MURRAY GELL-MANN

Today the network of relationships linking the human race to itself and to the rest of the biosphere is so complex that all aspects affect all others to an extraordinary degree. Someone should be studying the whole system, however crudely that has to be done, because no gluing together of partial studies of a complex nonlinear system can give a good idea of the behavoir of the whole."

THEORY

GENERAL SYSTEMS THEORY
Ludwig von Bertalanffy
"Compared to the analytical procedure of classical science with resolution into component elements and one-way or linear causality as basic category, the investigation of organized wholes of many variables requires new categories of interaction, transaction, organization, teleology..."
"These considerations lead to the postulate of a new scientific discipline which we call general system theory. It's subject matter is formulation of principles that are valid for "systems" in general, whatever the nature of the component elements and the relations or "forces" between them...
"General system theory, therefore, is a general science of wholeness"...
The meaning of the somewhat mystical expression, "The whole is more that the sum of its parts" is simply that constitutive characteristics are not explanable from the characteristics of the isolated parts. "

 

-FRITJOF CAPRA
The Turning Point

The systems view looks at the world in terms of relationships and integration. Systems are integrated wholes whose properties cannot be reduced to those of smaller units. Instead of concentrating on basic building blocks or basic substances, the systems approach emphasizes basic principles of organization. Every organism- from the smallest bacterium through the wide range or plants and animals to humans is an integrated whole and thus a living system. ...But systems are not confined to individual organisms and their parts. The same aspects of wholeness are exhibited by social systems- such as an anthill, a beehive, or a human family- and by ecosystems that consist of a variety of organisms and inanimate matter in mutual interaction. What is preserved in a wilderness area is not individual trees or organisms but a complex web of relationships between them.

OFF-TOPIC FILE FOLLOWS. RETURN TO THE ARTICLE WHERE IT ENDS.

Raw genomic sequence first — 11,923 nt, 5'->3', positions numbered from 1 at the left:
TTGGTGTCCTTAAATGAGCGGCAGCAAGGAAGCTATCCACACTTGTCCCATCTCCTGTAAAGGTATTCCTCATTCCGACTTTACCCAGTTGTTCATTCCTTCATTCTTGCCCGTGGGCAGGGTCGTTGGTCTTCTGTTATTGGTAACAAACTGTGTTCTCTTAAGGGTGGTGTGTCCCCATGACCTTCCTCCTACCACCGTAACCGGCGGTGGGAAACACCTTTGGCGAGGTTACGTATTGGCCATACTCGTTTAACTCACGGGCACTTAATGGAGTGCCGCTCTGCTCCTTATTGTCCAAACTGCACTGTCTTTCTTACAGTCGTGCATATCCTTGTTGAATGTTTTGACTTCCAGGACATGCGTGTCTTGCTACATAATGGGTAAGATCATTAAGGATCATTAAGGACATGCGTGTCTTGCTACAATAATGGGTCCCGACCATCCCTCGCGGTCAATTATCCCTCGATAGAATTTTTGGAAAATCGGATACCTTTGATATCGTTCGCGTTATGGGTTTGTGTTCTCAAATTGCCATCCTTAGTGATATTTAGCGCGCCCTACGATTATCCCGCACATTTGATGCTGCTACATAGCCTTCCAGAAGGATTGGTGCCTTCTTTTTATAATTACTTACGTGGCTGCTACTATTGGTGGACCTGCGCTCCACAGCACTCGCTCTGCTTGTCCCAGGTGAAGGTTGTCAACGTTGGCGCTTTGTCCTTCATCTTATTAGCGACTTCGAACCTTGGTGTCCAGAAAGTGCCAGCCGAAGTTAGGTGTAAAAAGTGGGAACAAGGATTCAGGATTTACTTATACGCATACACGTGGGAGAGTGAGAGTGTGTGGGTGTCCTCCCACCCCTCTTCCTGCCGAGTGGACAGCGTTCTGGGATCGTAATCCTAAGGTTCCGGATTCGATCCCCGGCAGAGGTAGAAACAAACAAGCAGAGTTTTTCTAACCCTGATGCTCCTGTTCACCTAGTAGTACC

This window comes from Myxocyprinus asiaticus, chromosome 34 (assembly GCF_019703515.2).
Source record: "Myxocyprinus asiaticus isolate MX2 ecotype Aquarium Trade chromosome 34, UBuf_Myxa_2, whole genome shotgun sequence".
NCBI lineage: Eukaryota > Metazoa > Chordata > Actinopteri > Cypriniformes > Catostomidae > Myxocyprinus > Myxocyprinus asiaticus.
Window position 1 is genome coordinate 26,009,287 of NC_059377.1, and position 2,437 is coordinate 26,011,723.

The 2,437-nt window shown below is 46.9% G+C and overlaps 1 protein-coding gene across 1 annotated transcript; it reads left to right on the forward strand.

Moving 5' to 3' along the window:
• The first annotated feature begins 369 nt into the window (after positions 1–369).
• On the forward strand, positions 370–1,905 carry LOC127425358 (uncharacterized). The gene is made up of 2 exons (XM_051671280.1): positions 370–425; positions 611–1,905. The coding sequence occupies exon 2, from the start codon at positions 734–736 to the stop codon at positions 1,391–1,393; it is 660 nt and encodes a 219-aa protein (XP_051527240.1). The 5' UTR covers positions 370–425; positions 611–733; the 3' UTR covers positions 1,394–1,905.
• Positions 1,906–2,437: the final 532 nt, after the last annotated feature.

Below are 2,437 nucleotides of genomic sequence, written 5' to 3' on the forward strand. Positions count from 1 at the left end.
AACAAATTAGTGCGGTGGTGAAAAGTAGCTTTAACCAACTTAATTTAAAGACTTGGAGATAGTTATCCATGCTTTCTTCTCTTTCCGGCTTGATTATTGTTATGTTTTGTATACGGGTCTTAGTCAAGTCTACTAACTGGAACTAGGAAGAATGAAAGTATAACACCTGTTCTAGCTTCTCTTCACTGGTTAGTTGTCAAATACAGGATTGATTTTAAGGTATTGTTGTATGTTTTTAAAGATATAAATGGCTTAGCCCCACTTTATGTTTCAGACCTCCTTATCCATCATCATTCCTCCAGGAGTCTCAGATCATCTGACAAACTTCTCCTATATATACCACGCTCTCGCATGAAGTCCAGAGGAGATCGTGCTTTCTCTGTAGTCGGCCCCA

All these natural systems are wholes whose specfic structures arise from the interactions and interdependence of their parts. The activity of systems involves a process known as transaction- the simultaneous and mutually interdependent interaction between multiple components."

 

JANTSCH:
In a true system...not all macroscopic properties follow from the properties of components and combinations. Macroscopic properties often do not result from static structures, but from dynamic interactions playing both within the system and between the system and its environment...A human being falling in love -- perhaps only once in a lifetime -- changes the life of the community of which he or she is a part. Such considerations already hint at the fact that a systemic view of necessity leads to a dynamic perspective. Quite generally, a system becomes observable and definable as a system through its interactions. (The Self-Organizing Universe." p24)

 

GARY BOYD
A Starting Place Submitted by by

A top-down systemic strategy, this involves imagining the whole oceanic unity of the universe, as we all vaguely remember experiencing it in the womb, then making a division, say between self and other, then conversationally and experimentally exploring the connections across the boundary between self and other. Then successively by making other analagous distinctions, say between the self and the family and the other, or between the living and the non-living, we can explore the connections across those boundaries using guiding metaphors as heuristics and rigorous logic for detailed self-correcting theory and model building.

DAVID BOHM

"But let me emphasize that to have an approach of wholeness doesn't mean
that we are going to be able to capture the whole of existence within
our concepts and knowledge. Rather it means first that we understand
this totality as an unbroken and seamless whole in which relatively
autonomous objects and forms emerge. And secondly it means that in so
far as wholeness is comprehended with the aid of the implicate order,
the relationship between the various parts or sub wholes are ultimately
internal. Wholeness is seen as primary while the parts are secondary, in
the sense that what they are and what they do can be understood only in